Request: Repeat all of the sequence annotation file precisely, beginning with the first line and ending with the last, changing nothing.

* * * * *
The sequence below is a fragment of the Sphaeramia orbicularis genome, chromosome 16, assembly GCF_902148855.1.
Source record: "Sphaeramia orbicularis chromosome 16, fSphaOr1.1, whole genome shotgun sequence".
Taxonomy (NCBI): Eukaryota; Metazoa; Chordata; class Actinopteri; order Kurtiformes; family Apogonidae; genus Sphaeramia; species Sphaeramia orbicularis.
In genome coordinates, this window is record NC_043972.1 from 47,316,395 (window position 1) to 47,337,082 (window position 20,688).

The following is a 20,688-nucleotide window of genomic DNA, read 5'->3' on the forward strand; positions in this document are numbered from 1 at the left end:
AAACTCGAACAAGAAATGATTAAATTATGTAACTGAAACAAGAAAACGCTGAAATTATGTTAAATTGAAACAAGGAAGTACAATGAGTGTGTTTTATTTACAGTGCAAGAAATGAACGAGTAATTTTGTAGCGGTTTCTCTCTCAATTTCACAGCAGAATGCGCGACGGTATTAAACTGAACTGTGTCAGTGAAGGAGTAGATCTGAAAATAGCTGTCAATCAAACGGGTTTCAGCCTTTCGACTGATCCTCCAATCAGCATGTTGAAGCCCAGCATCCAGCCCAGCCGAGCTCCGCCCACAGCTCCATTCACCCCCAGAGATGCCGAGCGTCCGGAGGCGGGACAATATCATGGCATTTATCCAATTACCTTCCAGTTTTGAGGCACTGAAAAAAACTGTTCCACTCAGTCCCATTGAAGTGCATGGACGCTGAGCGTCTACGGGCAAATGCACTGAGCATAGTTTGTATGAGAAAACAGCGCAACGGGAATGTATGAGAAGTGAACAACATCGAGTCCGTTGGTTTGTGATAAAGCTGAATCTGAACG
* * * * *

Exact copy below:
The sequence below is a fragment of the Sphaeramia orbicularis genome, chromosome 16, assembly GCF_902148855.1.
Source record: "Sphaeramia orbicularis chromosome 16, fSphaOr1.1, whole genome shotgun sequence".
Taxonomy (NCBI): Eukaryota; Metazoa; Chordata; class Actinopteri; order Kurtiformes; family Apogonidae; genus Sphaeramia; species Sphaeramia orbicularis.
In genome coordinates, this window is record NC_043972.1 from 47,316,395 (window position 1) to 47,337,082 (window position 20,688).

The following is a 20,688-nucleotide window of genomic DNA, read 5'->3' on the forward strand; positions in this document are numbered from 1 at the left end:
AAACTCGAACAAGAAATGATTAAATTATGTAACTGAAACAAGAAAACGCTGAAATTATGTTAAATTGAAACAAGGAAGTACAATGAGTGTGTTTTATTTACAGTGCAAGAAATGAACGAGTAATTTTGTAGCGGTTTCTCTCTCAATTTCACAGCAGAATGCGCGACGGTATTAAACTGAACTGTGTCAGTGAAGGAGTAGATCTGAAAATAGCTGTCAATCAAACGGGTTTCAGCCTTTCGACTGATCCTCCAATCAGCATGTTGAAGCCCAGCATCCAGCCCAGCCGAGCTCCGCCCACAGCTCCATTCACCCCCAGAGATGCCGAGCGTCCGGAGGCGGGACAATATCATGGCATTTATCCAATTACCTTCCAGTTTTGAGGCACTGAAAAAAACTGTTCCACTCAGTCCCATTGAAGTGCATGGACGCTGAGCGTCTACGGGCAAATGCACTGAGCATAGTTTGTATGAGAAAACAGCGCAACGGGAATGTATGAGAAGTGAACAACATCGAGTCCGTTGGTTTGTGATAAAGCTGAATCTGAACG